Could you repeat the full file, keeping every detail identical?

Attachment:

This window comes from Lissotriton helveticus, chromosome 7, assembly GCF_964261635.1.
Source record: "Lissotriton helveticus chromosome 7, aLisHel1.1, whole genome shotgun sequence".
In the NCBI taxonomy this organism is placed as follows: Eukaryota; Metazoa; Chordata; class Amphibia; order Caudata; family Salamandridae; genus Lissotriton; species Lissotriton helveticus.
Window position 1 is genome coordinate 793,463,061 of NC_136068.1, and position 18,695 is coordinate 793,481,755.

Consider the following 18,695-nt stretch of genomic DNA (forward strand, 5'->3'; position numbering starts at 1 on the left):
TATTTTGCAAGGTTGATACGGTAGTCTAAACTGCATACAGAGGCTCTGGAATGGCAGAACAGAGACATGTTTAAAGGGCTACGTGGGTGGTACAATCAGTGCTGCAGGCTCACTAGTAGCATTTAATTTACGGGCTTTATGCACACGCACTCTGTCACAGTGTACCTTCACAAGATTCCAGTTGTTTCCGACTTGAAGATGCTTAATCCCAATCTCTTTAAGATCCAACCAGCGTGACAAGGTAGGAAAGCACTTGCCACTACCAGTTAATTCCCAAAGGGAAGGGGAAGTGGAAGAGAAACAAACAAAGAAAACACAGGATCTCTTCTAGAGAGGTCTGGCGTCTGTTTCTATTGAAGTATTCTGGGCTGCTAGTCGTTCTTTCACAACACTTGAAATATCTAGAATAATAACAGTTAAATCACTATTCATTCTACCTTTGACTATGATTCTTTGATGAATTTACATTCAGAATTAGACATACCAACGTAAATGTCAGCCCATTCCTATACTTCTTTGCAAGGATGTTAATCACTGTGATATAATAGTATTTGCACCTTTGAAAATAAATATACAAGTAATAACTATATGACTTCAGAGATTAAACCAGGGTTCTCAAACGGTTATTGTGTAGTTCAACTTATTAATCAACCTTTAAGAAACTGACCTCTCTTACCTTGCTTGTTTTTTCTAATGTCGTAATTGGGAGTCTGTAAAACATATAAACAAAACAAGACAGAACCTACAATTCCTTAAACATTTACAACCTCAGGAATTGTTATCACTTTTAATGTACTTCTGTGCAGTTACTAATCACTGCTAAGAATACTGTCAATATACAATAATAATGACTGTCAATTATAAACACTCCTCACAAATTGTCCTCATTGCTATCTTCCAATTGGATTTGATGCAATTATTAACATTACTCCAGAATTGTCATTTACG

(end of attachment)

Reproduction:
This window comes from Lissotriton helveticus, chromosome 7, assembly GCF_964261635.1.
Source record: "Lissotriton helveticus chromosome 7, aLisHel1.1, whole genome shotgun sequence".
In the NCBI taxonomy this organism is placed as follows: Eukaryota; Metazoa; Chordata; class Amphibia; order Caudata; family Salamandridae; genus Lissotriton; species Lissotriton helveticus.
Window position 1 is genome coordinate 793,463,061 of NC_136068.1, and position 18,695 is coordinate 793,481,755.

Consider the following 18,695-nt stretch of genomic DNA (forward strand, 5'->3'; position numbering starts at 1 on the left):
TATTTTGCAAGGTTGATACGGTAGTCTAAACTGCATACAGAGGCTCTGGAATGGCAGAACAGAGACATGTTTAAAGGGCTACGTGGGTGGTACAATCAGTGCTGCAGGCTCACTAGTAGCATTTAATTTACGGGCTTTATGCACACGCACTCTGTCACAGTGTACCTTCACAAGATTCCAGTTGTTTCCGACTTGAAGATGCTTAATCCCAATCTCTTTAAGATCCAACCAGCGTGACAAGGTAGGAAAGCACTTGCCACTACCAGTTAATTCCCAAAGGGAAGGGGAAGTGGAAGAGAAACAAACAAAGAAAACACAGGATCTCTTCTAGAGAGGTCTGGCGTCTGTTTCTATTGAAGTATTCTGGGCTGCTAGTCGTTCTTTCACAACACTTGAAATATCTAGAATAATAACAGTTAAATCACTATTCATTCTACCTTTGACTATGATTCTTTGATGAATTTACATTCAGAATTAGACATACCAACGTAAATGTCAGCCCATTCCTATACTTCTTTGCAAGGATGTTAATCACTGTGATATAATAGTATTTGCACCTTTGAAAATAAATATACAAGTAATAACTATATGACTTCAGAGATTAAACCAGGGTTCTCAAACGGTTATTGTGTAGTTCAACTTATTAATCAACCTTTAAGAAACTGACCTCTCTTACCTTGCTTGTTTTTTCTAATGTCGTAATTGGGAGTCTGTAAAACATATAAACAAAACAAGACAGAACCTACAATTCCTTAAACATTTACAACCTCAGGAATTGTTATCACTTTTAATGTACTTCTGTGCAGTTACTAATCACTGCTAAGAATACTGTCAATATACAATAATAATGACTGTCAATTATAAACACTCCTCACAAATTGTCCTCATTGCTATCTTCCAATTGGATTTGATGCAATTATTAACATTACTCCAGAATTGTCATTTACG